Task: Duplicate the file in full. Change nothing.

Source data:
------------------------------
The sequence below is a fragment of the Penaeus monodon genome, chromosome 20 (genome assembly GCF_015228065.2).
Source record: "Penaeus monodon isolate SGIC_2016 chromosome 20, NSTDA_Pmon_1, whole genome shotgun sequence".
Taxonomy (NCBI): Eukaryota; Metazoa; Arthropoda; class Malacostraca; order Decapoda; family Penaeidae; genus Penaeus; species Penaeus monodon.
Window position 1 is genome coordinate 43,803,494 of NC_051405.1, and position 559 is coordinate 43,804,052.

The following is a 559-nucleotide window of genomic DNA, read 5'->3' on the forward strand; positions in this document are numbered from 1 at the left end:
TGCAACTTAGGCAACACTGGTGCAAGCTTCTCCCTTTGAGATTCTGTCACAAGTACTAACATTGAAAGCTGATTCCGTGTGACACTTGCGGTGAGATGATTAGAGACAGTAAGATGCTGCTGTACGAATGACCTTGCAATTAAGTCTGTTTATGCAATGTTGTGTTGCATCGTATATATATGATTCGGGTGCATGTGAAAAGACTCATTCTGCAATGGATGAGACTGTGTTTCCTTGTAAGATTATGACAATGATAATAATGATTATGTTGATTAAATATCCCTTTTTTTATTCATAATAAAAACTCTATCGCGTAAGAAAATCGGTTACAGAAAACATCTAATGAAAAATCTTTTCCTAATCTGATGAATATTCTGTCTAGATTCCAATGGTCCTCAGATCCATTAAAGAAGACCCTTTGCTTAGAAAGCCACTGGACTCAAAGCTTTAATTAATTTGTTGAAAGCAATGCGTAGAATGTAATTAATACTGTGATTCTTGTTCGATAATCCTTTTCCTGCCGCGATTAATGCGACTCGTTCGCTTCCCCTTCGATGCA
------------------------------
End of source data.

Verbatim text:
The sequence below is a fragment of the Penaeus monodon genome, chromosome 20 (genome assembly GCF_015228065.2).
Source record: "Penaeus monodon isolate SGIC_2016 chromosome 20, NSTDA_Pmon_1, whole genome shotgun sequence".
Taxonomy (NCBI): Eukaryota; Metazoa; Arthropoda; class Malacostraca; order Decapoda; family Penaeidae; genus Penaeus; species Penaeus monodon.
Window position 1 is genome coordinate 43,803,494 of NC_051405.1, and position 559 is coordinate 43,804,052.

The following is a 559-nucleotide window of genomic DNA, read 5'->3' on the forward strand; positions in this document are numbered from 1 at the left end:
TGCAACTTAGGCAACACTGGTGCAAGCTTCTCCCTTTGAGATTCTGTCACAAGTACTAACATTGAAAGCTGATTCCGTGTGACACTTGCGGTGAGATGATTAGAGACAGTAAGATGCTGCTGTACGAATGACCTTGCAATTAAGTCTGTTTATGCAATGTTGTGTTGCATCGTATATATATGATTCGGGTGCATGTGAAAAGACTCATTCTGCAATGGATGAGACTGTGTTTCCTTGTAAGATTATGACAATGATAATAATGATTATGTTGATTAAATATCCCTTTTTTTATTCATAATAAAAACTCTATCGCGTAAGAAAATCGGTTACAGAAAACATCTAATGAAAAATCTTTTCCTAATCTGATGAATATTCTGTCTAGATTCCAATGGTCCTCAGATCCATTAAAGAAGACCCTTTGCTTAGAAAGCCACTGGACTCAAAGCTTTAATTAATTTGTTGAAAGCAATGCGTAGAATGTAATTAATACTGTGATTCTTGTTCGATAATCCTTTTCCTGCCGCGATTAATGCGACTCGTTCGCTTCCCCTTCGATGCA